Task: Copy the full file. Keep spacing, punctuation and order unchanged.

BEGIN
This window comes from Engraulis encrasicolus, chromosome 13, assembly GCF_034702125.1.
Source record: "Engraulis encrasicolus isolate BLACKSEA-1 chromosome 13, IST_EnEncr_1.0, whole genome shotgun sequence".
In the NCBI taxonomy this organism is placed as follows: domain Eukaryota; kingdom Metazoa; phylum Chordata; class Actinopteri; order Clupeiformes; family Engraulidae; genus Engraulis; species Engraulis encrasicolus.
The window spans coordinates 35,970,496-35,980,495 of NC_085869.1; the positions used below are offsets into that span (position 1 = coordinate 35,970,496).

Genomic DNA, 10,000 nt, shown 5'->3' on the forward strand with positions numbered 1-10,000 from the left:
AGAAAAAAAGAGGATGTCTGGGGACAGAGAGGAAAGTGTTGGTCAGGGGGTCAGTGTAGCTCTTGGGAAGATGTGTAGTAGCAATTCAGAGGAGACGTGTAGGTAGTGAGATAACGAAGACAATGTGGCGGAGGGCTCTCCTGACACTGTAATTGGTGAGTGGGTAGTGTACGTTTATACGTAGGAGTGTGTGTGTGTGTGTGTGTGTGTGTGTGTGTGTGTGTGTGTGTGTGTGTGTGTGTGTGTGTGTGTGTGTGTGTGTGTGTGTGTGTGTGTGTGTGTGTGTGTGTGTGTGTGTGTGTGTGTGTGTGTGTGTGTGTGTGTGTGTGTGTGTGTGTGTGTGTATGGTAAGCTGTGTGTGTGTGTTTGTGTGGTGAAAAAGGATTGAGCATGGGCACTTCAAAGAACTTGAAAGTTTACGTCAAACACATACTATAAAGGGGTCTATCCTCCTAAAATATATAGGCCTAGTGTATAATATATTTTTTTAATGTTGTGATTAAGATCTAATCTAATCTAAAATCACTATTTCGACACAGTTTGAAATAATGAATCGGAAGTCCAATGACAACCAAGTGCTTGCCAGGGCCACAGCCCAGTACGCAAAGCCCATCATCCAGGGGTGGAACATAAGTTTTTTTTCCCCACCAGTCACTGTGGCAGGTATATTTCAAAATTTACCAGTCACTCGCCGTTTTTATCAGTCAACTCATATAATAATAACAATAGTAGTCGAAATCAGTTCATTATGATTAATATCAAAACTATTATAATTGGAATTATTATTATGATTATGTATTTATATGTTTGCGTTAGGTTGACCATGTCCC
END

This window comes from Engraulis encrasicolus, chromosome 13, assembly GCF_034702125.1.
Source record: "Engraulis encrasicolus isolate BLACKSEA-1 chromosome 13, IST_EnEncr_1.0, whole genome shotgun sequence".
In the NCBI taxonomy this organism is placed as follows: domain Eukaryota; kingdom Metazoa; phylum Chordata; class Actinopteri; order Clupeiformes; family Engraulidae; genus Engraulis; species Engraulis encrasicolus.
The window spans coordinates 35,970,496-35,980,495 of NC_085869.1; the positions used below are offsets into that span (position 1 = coordinate 35,970,496).

Genomic DNA, 10,000 nt, shown 5'->3' on the forward strand with positions numbered 1-10,000 from the left:
AGAAAAAAAGAGGATGTCTGGGGACAGAGAGGAAAGTGTTGGTCAGGGGGTCAGTGTAGCTCTTGGGAAGATGTGTAGTAGCAATTCAGAGGAGACGTGTAGGTAGTGAGATAACGAAGACAATGTGGCGGAGGGCTCTCCTGACACTGTAATTGGTGAGTGGGTAGTGTACGTTTATACGTAGGAGTGTGTGTGTGTGTGTGTGTGTGTGTGTGTGTGTGTGTGTGTGTGTGTGTGTGTGTGTGTGTGTGTGTGTGTGTGTGTGTGTGTGTGTGTGTGTGTGTGTGTGTGTGTGTGTGTGTGTGTGTGTGTGTGTGTGTGTGTGTGTGTGTGTGTGTGTGTGTATGGTAAGCTGTGTGTGTGTGTTTGTGTGGTGAAAAAGGATTGAGCATGGGCACTTCAAAGAACTTGAAAGTTTACGTCAAACACATACTATAAAGGGGTCTATCCTCCTAAAATATATAGGCCTAGTGTATAATATATTTTTTTAATGTTGTGATTAAGATCTAATCTAATCTAAAATCACTATTTCGACACAGTTTGAAATAATGAATCGGAAGTCCAATGACAACCAAGTGCTTGCCAGGGCCACAGCCCAGTACGCAAAGCCCATCATCCAGGGGTGGAACATAAGTTTTTTTTCCCCACCAGTCACTGTGGCAGGTATATTTCAAAATTTACCAGTCACTCGCCGTTTTTATCAGTCAACTCATATAATAATAACAATAGTAGTCGAAATCAGTTCATTATGATTAATATCAAAACTATTATAATTGGAATTATTATTATGATTATGTATTTATATGTTTGCGTTAGGTTGACCATGTCCC